Jean piaget cognitive development stages by dr ali

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  • 1. JEAN PIAGET COGNITIVE DEVELOPMENT STAGES
  • 2. SCHEME OF PRESENTATION        Part 1 introduction Part 2 Sensory motor Stage (0 – 2 y) Part 3 Pre Operational Stage (2-7y/) Early childhood Part 4 Concrete Operational Stage (7 to 12y) Later Childhood) Part 5 Formal operational Stage (12 to 16y) adolescence Part 6 Cognitive Development in adulthood and old age Part 7 Application of JPCDT
  • 3. Q. Jack is Fairer than the Sarah Jack is darker than Nicola Who is the darkest? Q. If the radius of the circle is 2, what is the area of the square containing it?
  • 4. Part 1 Introduction  What is cognition  What is development  Who is Jean Piaget  Principles of Jean Piaget’s cognitive development theory.
  • 5. 1.1What is Cognition  Cognition means knowing or understanding  Cognition consist of intelligence, Perceiving, recognizing, recalli ng, interpreting, reasoning. Different approaches to cognitive development….   Piagetian Approach Life Span Approach / Age Changes Shown in intelligence test score in specific cognitive processes, - memory and learning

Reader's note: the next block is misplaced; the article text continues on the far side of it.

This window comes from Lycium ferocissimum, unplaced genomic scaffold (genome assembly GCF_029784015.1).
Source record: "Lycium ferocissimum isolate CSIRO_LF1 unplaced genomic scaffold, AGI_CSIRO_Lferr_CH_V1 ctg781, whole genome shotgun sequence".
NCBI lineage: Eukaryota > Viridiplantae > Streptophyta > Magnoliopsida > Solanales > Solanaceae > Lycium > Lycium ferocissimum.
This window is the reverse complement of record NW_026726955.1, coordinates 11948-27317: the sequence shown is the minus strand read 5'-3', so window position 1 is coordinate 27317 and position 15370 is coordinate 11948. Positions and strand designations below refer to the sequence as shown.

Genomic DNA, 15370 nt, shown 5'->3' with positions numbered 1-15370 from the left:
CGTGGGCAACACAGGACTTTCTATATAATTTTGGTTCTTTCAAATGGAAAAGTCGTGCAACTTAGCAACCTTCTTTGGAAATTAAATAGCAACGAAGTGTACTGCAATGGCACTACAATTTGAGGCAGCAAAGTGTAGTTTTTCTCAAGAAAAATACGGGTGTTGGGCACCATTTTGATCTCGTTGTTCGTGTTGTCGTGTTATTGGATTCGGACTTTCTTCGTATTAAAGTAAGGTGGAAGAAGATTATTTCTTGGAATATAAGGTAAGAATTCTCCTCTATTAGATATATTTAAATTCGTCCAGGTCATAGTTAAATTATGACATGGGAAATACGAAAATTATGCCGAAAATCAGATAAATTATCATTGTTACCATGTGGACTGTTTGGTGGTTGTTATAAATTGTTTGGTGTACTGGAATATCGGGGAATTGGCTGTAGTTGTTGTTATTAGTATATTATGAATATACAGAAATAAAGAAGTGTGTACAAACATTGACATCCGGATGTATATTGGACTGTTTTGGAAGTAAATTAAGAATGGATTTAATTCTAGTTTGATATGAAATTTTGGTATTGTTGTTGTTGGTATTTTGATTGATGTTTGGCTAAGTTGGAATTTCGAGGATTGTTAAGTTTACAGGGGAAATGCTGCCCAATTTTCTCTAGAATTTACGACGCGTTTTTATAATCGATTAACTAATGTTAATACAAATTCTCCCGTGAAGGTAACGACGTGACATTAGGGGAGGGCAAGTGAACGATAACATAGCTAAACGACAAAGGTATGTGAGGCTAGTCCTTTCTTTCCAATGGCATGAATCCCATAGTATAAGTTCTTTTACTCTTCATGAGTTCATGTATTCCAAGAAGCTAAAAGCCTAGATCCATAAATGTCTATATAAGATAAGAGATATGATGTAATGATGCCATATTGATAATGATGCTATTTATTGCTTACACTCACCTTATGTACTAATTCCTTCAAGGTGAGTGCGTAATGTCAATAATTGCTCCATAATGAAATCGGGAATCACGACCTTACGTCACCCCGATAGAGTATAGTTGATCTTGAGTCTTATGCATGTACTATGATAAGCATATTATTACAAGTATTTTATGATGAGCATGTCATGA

• 6. 1.2 What is Development  Development is characteristic changes in behavior that occur as they progress through lifespan. Major areas of human development are …. Physical Development .  Social Development .  Cognitive Development. 
  • 7. 1.3 Who is Jean Piaget (1896 1980) A Swiss biologist, philosopher and psychologist .  Developed the most detailed and comprehensive theory of cognitive development in 1970s.  He developed many of his ideas through daily observation of few subjects usually his 3 children and a nephew. 
  • 8. Principles of JPCDT Principles of JPCDT Principles of JPCDT  Thinking of normal children is not just a simpler version of thinking of adults. It is qualitatively different.  According to JP, combination of assimilation and accommodation results in adaptive behavior- development of knowledge.  Third phenomenon that contributes acquisition of knowledge is –Equilibrium.
  • 9.  Assimilation-modifying one’s environment so that it fits into one’s already developed way of thinking and acting.  Accommodation—modifying oneself so as to fit in with existing characteristic of environment. Equilibrium – The tendency of the developing individual to stay in balance intellectually  by filling in gaps in knowledge  by restructuring beliefs when they fail to test out against reality.